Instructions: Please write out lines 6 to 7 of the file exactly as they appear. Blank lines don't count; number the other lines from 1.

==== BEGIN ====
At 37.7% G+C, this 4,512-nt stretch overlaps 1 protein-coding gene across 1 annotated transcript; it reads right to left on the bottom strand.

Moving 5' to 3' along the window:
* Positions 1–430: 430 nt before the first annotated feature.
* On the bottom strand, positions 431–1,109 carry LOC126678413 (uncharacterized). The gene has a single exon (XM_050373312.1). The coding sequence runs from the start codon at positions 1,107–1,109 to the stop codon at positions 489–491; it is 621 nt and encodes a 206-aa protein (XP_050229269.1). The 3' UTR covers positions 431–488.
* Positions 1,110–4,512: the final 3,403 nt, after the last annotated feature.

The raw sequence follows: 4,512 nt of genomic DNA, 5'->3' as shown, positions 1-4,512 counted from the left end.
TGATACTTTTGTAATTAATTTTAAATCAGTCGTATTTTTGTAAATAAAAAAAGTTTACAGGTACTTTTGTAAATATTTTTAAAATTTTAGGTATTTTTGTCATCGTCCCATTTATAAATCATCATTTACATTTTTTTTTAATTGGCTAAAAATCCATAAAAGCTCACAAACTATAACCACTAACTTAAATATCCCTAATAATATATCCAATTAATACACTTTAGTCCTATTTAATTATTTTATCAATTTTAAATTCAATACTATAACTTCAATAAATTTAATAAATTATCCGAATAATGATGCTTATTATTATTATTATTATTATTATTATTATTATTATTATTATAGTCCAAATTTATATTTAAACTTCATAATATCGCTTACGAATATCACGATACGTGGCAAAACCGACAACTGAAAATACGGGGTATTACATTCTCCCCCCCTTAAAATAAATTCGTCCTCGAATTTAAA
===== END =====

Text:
The raw sequence follows: 4,512 nt of genomic DNA, 5'->3' as shown, positions 1-4,512 counted from the left end.
TGATACTTTTGTAATTAATTTTAAATCAGTCGTATTTTTGTAAATAAAAAAAGTTTACAGGTACTTTTGTAAATATTTTTAAAATTTTAGGTATTTTTGTCATCGTCCCATTTATAAATCATCATTTACATTTTTTTTTAATTGGCTAAAAATCCATAAAAGCTCACAAACTATAACCACTAACTTAAATATCCCTAATAATATATCCAATTAATACACTTTAGTCCTATTTAATTATTTTATCAATTTTAAATTCAATACTATAACTTCAATAAATTTAATAAATTATCCGAATAATGATGCTTATTATTATTATTATTATTATTATTATTATTATTATTATTATAGTCCAAATTTATATTTAAACTTCATAATATCGCTTACGAATATCACGATACGTGGCAAAACCGACAACTGAAAATACGGGGTATTACATTCTCCCCCCCTTAAAATAAATTCGTCCTCGAATTTAAA